The relation between nature and divinity is one (and most important) aspect of the issue, the other was embodied by Proclus in his triad Being, Life and Intelligence reflected in the organisation of the Books of Cusanus’ De docta ignorantia (God/World/Christ) and those of Hegel’s Encyclopaedia (Logic/Nature/Spirit). Being by itself is abstract and for there to be Intelligence, there must be ‘Life’. For all three, the first element must posit the second so that it, in turn, can posit the third – the means of return.

Magee writes of Hegel’s application of this with a Christian patina

Hegel states in the Philosophy of Nature, “God as an abstraction is not the true God; His truth is the positing of His other, the living process, the world, which is his Son when it is comprehended in its divine form” (PN #246). …On its own, logic (or the logos) is formal and one-dimensional. To be fully realised, the Idea must “express itself” in the world of space and time. Thus, the Logic must be supplemented by the Philosophy of Nature.19

Hegel used Proclus’ triad of triads (which is in neither Hermeticism nor Böhme’s theosophy) as his philosophical basis, and, following Cusanus, overlaid the Trinity across it, matching the key elements of the triad with those of the Trinity in the same sequence of outflow and return and also made, for a richer and more anchored mytho-poetic purpose, the Hermetic notion of son as cosmos the conjunction between Being and Intelligence, God and Spirit.


1. ‘(Böhme believed that) Nature is the “body of God”…Along with Eckhart, Cusa, and Hegel, Böhme reads the second person of the Trinity, the “Son,” as equivalent to nature.’, Magee, Hegel and the Hermetic Tradition, op. cit., 39
2. Copenhaver, Corpus Hermeticum, X; Everard, The Corpus Hermetica, XIII; Mead, The Asclepius, VIII
3. Mead, The Asclepius, X; Being, Life and Intelligence are the three gods of Proclus’ triad.
4. See 11.3.7,, 13.6.6
5. Magee, Hegel and the Hermetic Tradition, op. cit., 24-25
6. Sermon 13 (a), Meister Eckhart, The Complete Mystical Works of Meister Eckhart, op. cit., 104
7. Sermon 13 (b), Ibid., 109
8. Sermon 21, Ibid., 149
9. Ibid., 150
10. Nicholas of Cusa, De docta ignorantia (‘On Learned Ignorance’), op. cit., I,25,83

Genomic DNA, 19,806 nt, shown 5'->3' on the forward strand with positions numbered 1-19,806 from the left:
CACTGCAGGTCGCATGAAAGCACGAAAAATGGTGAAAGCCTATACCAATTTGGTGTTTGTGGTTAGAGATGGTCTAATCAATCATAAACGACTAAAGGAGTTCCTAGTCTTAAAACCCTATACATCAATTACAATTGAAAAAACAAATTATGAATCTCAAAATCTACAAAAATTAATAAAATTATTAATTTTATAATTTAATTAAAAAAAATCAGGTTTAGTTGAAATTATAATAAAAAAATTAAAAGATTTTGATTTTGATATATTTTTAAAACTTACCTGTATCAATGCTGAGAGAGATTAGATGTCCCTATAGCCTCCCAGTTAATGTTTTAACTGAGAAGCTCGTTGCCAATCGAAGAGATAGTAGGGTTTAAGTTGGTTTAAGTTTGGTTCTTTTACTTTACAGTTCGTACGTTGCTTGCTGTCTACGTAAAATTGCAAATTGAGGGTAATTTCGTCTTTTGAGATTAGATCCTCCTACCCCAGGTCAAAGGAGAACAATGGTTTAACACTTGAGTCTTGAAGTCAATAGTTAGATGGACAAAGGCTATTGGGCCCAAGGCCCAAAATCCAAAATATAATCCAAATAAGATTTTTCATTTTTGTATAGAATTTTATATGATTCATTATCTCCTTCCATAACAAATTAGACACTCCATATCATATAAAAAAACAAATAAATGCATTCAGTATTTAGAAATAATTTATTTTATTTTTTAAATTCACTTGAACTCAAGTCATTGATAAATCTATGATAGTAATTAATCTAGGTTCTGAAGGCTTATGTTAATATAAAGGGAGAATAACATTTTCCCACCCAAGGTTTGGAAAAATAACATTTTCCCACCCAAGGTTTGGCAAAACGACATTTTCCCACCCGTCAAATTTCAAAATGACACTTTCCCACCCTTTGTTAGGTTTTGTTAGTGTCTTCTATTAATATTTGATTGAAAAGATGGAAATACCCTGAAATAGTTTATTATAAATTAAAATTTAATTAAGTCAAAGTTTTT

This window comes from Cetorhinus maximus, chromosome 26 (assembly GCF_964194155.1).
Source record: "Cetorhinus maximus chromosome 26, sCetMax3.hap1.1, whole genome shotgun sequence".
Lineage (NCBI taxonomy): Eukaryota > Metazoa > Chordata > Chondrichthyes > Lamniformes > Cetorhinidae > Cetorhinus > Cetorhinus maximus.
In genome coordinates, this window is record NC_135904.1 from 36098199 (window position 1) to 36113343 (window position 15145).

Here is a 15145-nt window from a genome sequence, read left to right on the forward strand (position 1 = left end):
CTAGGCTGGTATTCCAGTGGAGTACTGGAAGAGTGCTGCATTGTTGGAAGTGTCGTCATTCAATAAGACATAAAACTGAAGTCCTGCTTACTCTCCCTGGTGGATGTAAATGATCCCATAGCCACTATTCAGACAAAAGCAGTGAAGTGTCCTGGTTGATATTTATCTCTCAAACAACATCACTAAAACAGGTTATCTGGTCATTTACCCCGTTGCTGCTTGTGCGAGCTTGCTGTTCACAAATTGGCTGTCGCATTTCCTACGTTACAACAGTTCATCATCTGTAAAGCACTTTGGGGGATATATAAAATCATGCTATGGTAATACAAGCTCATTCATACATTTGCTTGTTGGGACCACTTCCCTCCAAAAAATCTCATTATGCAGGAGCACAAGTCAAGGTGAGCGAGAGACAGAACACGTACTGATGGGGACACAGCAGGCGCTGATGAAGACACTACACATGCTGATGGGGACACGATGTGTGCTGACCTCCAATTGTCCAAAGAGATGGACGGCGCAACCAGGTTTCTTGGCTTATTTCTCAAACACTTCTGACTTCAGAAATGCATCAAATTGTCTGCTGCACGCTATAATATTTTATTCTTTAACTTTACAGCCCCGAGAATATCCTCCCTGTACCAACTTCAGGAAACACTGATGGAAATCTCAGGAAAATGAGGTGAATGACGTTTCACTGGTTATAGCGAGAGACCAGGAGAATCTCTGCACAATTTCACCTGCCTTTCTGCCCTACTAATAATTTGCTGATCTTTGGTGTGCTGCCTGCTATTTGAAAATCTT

11. Chapter 4 of Bk III is titled ‘Blessed Jesus, who is God and man, is the [contracted maximum individual].’
12. Nicholas of Cusa, De docta ignorantia (‘On Learned Ignorance’), op. cit., II,7,127-128 (‘The trinity of the universe’)
13. Ibid., II,10,153
14. Magee, Hegel and the Hermetic Tradition, op. cit., 168
15. Magee, ‘Hegel and Mysticism’, op. cit., 266
16. Hegel, Hegel’s Philosophy of Nature, op. cit., 14
17. Plotinus used ‘Absolute’ repeatedly as a noun in this tractate). ‘the All has its One, its Prior but not yet the Absolute One; through this we reach that Absolute One, where all such reference comes to an end.’, Plotinus, The Enneads (Abridged), op. cit., III.8.10. Inwood and Magee are incorrect in claiming that Cusanus was the first to apply it to the ultimate principle.
18. Ibid., III.8.4; Magee wrote of Hegel ’By showing humanity a God who expresses Himself (in part) in nature, (Hegel) hoped to reconnect science with the experience of the divine, and specifically with the concrete presence of the divine. …Hegel’s system is an attempt to “re-enchant” the world, to re-invest nature with the experience of the numinous lost with the death of the mythical consciousness.’, Magee, Hegel and the Hermetic Tradition, op. cit., 97
19. Ibid., 190

Contents of ‘Hegel the consummate Neoplatonist’ posts

Hegel the consummate Neoplatonist 14c


14.2  But wait! Shockingly, there’s more! (continued)